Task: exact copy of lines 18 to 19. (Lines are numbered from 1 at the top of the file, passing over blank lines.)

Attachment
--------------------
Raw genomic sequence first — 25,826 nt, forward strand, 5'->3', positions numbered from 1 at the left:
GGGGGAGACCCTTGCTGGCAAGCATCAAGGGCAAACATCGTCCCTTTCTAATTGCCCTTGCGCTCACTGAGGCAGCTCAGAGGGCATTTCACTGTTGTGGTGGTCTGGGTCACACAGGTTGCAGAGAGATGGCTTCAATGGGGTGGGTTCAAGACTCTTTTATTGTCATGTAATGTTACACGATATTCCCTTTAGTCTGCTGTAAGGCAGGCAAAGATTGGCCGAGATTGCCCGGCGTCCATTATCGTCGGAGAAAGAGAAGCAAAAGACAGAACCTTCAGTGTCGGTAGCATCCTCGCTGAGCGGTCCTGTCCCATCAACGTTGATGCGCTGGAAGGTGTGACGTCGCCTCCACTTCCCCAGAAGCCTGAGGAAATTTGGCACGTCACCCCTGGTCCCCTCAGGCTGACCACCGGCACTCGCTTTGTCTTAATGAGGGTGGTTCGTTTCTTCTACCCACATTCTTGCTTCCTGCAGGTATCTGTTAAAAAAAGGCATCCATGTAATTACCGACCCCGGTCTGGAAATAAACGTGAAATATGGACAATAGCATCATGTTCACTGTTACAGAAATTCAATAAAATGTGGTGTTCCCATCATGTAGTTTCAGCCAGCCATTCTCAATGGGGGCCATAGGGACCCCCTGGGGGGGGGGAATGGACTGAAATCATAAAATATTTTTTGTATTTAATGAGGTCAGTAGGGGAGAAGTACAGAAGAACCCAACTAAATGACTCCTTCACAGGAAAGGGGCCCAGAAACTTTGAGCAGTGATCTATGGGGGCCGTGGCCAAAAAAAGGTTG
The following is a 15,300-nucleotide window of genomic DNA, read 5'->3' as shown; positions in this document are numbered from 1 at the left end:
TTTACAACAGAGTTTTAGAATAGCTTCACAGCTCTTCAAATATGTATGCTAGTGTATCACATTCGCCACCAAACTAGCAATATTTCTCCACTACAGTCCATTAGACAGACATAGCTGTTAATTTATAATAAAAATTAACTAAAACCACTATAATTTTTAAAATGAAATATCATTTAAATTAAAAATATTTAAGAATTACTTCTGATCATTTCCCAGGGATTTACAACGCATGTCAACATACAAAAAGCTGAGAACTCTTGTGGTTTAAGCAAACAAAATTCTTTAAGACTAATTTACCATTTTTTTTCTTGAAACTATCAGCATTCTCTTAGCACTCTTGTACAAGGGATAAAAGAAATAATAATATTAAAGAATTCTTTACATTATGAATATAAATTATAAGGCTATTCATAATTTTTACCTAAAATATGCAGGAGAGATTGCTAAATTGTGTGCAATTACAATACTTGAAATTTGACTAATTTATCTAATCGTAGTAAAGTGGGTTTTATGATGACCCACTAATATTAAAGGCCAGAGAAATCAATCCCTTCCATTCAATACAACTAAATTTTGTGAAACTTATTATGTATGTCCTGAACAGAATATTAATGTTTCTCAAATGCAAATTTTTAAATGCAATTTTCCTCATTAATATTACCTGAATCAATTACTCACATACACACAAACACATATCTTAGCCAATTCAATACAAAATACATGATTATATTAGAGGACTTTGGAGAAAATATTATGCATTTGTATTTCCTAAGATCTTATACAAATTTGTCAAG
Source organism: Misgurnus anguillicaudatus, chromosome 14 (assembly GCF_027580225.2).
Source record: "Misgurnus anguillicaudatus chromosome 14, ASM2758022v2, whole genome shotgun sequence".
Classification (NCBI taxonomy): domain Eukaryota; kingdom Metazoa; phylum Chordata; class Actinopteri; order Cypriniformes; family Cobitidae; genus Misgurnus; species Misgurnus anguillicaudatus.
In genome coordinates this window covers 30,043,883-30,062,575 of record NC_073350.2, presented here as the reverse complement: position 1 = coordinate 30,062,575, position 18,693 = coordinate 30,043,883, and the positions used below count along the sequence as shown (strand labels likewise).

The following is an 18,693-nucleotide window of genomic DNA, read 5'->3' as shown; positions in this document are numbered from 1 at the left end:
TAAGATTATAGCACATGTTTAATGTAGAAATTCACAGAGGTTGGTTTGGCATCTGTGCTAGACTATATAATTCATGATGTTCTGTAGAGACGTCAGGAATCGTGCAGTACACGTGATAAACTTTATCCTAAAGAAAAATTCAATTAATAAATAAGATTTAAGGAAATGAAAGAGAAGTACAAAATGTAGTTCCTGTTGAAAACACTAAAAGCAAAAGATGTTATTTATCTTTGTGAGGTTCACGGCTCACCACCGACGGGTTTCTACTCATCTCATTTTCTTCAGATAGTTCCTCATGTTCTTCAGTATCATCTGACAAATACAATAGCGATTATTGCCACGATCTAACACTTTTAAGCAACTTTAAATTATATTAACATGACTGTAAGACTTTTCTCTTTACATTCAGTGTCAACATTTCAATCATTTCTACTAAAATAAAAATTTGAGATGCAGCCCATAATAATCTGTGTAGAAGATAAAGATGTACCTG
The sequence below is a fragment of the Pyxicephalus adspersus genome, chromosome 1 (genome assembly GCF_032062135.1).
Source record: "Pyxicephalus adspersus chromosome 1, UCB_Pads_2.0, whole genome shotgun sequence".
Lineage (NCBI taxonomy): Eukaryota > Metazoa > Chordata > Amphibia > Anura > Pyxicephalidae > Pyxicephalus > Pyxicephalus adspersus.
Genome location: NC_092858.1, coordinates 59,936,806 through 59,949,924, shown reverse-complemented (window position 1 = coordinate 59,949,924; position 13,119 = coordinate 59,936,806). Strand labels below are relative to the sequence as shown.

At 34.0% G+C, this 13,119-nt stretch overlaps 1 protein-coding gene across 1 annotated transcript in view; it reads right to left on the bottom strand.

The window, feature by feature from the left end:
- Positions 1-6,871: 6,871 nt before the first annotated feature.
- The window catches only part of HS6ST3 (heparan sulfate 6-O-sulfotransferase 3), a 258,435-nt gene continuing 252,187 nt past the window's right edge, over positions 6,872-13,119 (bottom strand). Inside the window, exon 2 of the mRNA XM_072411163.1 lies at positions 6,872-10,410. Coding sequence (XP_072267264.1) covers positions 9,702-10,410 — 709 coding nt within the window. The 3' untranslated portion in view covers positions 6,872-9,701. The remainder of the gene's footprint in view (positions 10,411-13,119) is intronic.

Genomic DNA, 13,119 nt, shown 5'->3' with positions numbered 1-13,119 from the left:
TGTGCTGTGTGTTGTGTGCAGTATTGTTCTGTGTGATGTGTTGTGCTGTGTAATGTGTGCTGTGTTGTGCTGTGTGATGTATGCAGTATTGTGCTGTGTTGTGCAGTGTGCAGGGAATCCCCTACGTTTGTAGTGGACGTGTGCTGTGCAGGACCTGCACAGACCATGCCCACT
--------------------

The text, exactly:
- The window catches only part of HS6ST3 (heparan sulfate 6-O-sulfotransferase 3), a 258,435-nt gene continuing 252,187 nt past the window's right edge, over positions 6,872-13,119 (bottom strand). Inside the window, exon 2 of the mRNA XM_072411163.1 lies at positions 6,872-10,410. Coding sequence (XP_072267264.1) covers positions 9,702-10,410 — 709 coding nt within the window. The 3' untranslated portion in view covers positions 6,872-9,701. The remainder of the gene's footprint in view (positions 10,411-13,119) is intronic.

Genomic DNA, 13,119 nt, shown 5'->3' with positions numbered 1-13,119 from the left: